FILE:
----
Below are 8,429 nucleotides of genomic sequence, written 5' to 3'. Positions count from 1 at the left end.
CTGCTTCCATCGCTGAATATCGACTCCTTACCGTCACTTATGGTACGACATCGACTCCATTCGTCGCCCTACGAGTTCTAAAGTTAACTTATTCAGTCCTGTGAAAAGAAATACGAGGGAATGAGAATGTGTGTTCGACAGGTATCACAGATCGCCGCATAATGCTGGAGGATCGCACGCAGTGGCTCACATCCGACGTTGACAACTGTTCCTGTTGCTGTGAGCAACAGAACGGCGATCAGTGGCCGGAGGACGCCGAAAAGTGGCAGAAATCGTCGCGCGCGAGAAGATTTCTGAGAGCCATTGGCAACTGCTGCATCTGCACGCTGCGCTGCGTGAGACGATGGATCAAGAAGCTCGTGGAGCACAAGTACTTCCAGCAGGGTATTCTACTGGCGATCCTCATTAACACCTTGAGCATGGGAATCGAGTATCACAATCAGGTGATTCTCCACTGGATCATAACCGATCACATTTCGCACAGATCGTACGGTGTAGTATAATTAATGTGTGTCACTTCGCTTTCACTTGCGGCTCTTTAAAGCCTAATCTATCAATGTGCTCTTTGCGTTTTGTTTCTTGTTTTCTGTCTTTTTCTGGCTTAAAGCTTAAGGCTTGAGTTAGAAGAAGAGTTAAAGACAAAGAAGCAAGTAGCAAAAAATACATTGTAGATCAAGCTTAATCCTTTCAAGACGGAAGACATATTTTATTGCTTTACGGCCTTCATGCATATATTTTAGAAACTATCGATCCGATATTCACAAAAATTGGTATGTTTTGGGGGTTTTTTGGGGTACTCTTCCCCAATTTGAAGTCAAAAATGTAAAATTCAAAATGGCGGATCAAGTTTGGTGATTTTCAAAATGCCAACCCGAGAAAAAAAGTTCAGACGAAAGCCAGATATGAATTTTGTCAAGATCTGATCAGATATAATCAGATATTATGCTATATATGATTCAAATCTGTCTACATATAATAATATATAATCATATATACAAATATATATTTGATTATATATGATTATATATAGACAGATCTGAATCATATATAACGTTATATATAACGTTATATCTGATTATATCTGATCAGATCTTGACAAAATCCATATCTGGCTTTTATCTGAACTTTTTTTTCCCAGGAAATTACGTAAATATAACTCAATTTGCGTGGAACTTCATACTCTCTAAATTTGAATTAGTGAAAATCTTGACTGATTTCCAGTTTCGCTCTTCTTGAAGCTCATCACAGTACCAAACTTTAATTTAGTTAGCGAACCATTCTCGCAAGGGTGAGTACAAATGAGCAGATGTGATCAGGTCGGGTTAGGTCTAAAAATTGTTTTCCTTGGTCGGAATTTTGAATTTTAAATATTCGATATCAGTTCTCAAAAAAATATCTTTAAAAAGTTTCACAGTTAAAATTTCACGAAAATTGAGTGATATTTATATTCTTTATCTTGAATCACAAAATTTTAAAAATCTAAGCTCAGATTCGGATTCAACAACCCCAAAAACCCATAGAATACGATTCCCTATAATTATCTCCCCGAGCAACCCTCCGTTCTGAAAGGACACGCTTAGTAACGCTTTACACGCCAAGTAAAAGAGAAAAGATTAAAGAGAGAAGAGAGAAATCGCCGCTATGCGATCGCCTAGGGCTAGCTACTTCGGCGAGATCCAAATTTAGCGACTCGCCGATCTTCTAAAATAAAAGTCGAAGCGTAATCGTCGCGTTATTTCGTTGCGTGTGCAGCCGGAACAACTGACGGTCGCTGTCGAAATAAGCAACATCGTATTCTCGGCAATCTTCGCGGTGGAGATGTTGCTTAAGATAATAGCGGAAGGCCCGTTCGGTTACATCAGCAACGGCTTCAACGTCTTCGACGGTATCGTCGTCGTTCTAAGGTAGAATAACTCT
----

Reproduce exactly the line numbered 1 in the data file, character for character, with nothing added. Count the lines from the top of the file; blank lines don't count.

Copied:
Below are 8,429 nucleotides of genomic sequence, written 5' to 3'. Positions count from 1 at the left end.